Work-related distress and coping experienced by emergency and health care personnel

  • Ruth Kirkpatrick

Student thesis: Doctoral ThesisDoctorate in Clinical Psychology


This thesis includes a systematic review and large-scale research project. The abstracts for each are detailed below:

Systematic Review: A Systematic Review of the Relationship between Burnout and Coping in Emergency Workers
Emergency workers regularly witness critical incidents and are at risk of experiencing psychological distress including burnout. However, it is interesting that not all “first responders” present with this difficulty, and it has been hypothesized that the occurrence of burnout may be influenced by coping style. Chronic burnout can have a detrimental impact at an individual and organisational level, and this systematic review investigated its relationship with coping. Given the heterogeneity associated with the eligible studies, a narrative synthesis was completed. Results reflected the substantial challenge in clarifying and understanding the potential association between burnout and coping, due to an array of conceptualisations and measurement tools. In response, implications and recommendations for future research are provided. Large Scale Research Project: Work-related Distress experienced by Healthcare Staff within a Regional Plastic Surgery Team:

A Multiple Method Study Objective: Despite exposure to a high level of patient trauma, limited research has investigated work-related distress (WRD) within medical plastic surgery (MPS) teams. This study aimed to broaden the knowledge base, with the objective of informing effective occupational support.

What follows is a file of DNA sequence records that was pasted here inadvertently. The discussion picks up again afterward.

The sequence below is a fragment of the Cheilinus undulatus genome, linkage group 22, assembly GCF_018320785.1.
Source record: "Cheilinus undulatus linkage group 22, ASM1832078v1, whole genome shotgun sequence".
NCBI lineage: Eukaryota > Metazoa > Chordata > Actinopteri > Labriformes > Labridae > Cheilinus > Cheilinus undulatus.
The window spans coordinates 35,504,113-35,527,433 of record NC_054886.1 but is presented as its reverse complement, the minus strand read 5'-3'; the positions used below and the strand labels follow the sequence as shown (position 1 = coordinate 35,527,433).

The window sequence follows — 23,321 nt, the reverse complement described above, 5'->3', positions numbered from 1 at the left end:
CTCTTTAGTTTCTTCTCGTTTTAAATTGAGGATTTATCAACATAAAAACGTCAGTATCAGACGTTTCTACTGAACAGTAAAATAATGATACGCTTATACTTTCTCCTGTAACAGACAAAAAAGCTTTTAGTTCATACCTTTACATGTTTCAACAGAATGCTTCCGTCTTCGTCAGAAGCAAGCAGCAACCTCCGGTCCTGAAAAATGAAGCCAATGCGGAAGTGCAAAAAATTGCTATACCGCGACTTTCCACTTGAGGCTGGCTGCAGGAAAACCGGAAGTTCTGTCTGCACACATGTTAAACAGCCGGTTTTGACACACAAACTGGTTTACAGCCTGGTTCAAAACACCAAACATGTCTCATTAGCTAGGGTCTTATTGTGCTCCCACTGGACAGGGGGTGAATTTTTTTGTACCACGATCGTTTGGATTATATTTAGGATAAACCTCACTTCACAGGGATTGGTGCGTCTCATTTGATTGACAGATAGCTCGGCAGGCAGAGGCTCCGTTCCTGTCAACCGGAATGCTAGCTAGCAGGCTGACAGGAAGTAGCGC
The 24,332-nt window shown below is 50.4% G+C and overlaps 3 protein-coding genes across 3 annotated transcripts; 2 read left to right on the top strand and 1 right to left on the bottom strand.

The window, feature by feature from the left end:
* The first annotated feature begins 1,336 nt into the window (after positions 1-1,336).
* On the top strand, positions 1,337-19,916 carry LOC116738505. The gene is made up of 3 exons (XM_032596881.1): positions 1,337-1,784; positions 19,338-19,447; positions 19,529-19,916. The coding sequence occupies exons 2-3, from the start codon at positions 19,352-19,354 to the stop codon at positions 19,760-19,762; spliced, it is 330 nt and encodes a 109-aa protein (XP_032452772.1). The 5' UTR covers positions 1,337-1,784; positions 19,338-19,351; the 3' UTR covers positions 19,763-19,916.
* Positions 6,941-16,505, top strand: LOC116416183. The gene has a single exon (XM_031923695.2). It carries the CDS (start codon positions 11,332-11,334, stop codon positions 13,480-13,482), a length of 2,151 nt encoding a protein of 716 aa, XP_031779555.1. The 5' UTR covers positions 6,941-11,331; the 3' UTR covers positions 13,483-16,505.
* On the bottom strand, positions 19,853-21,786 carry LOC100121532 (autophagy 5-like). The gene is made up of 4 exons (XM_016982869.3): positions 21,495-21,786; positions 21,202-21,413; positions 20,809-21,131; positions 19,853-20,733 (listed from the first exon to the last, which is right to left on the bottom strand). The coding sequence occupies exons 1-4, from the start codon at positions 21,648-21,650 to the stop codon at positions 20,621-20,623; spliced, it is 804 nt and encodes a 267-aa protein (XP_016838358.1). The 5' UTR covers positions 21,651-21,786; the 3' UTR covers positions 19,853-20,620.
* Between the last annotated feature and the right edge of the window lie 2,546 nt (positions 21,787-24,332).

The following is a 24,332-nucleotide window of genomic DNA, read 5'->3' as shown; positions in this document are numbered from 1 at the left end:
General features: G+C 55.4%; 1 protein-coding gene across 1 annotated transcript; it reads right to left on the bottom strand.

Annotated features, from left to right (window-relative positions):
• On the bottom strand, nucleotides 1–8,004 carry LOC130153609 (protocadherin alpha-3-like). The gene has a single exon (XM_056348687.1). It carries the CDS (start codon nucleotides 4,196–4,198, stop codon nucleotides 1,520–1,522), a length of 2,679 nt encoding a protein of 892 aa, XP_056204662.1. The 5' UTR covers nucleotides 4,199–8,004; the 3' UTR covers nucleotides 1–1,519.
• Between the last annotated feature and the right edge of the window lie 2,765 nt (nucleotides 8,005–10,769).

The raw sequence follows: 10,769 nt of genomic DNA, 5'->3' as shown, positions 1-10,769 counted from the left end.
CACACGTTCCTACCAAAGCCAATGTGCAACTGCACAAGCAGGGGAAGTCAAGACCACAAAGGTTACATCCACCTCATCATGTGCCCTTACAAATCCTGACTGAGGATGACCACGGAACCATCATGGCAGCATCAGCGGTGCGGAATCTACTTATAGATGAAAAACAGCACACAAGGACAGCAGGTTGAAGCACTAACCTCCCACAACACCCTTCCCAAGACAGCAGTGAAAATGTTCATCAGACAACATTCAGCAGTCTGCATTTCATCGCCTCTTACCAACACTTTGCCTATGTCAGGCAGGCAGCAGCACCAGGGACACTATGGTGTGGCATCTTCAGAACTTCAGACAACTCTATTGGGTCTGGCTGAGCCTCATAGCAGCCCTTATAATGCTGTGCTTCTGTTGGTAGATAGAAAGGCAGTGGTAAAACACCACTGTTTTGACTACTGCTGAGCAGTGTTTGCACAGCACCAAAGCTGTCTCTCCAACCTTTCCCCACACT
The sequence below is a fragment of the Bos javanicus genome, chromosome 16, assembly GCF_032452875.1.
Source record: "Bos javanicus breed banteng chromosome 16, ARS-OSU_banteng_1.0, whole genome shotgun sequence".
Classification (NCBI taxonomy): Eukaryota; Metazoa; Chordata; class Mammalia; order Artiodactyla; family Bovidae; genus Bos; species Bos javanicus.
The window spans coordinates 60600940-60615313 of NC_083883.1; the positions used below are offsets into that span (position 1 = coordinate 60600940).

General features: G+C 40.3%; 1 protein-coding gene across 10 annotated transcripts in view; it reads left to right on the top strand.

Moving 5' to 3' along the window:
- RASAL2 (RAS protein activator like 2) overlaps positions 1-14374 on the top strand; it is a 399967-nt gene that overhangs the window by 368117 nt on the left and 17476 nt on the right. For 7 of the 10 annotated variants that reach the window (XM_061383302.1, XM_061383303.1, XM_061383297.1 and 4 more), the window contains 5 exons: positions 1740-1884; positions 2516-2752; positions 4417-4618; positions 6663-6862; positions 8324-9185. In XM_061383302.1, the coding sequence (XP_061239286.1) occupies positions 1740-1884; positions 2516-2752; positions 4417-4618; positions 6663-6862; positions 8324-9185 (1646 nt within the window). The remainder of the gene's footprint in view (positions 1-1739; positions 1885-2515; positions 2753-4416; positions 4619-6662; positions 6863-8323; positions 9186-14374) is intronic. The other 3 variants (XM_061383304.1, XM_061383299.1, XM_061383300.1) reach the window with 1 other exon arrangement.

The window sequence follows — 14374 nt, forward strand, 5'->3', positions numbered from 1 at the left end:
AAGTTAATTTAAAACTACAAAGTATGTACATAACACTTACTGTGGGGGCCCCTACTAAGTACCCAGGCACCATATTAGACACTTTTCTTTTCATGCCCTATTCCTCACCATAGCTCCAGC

Methods and measures: All multi-disciplinary MPS employees on a single hospital site, were invited to complete a quantitative questionnaire. This included demographic questions and three pre-established measures (ProQOL, PCL-V, Brief COPE). Thirteen semi-structured interviews followed, with a sub-set of MPS employees specialising in treating hand injuries.
Results: Questionnaire findings suggested that on average, staff were functioning and coping well. Quantitative results provided context for in-depth qualitative interview analysis, which highlighted similarities and differences across surgical and non-surgical populations.Conclusion: This study offered initial insight into the WRD and coping mechanisms utilised by multi-disciplinary MPS staff. It is essential that the challenges and opportunities, and associated similarities and differences across specialities are considered, when tailoring workplace support. The importance of assisting staff in continuing to utilise peer communication is vital, with priority placed on extending this to strengthen cross-speciality relationships.
Date of AwardDec 2022
Original languageEnglish
Awarding Institution
  • Queen's University Belfast
SupervisorMartin Dempster (Supervisor) & David Curran (Supervisor)


  • work related distress
  • coping
  • emergency workers
  • health care staff

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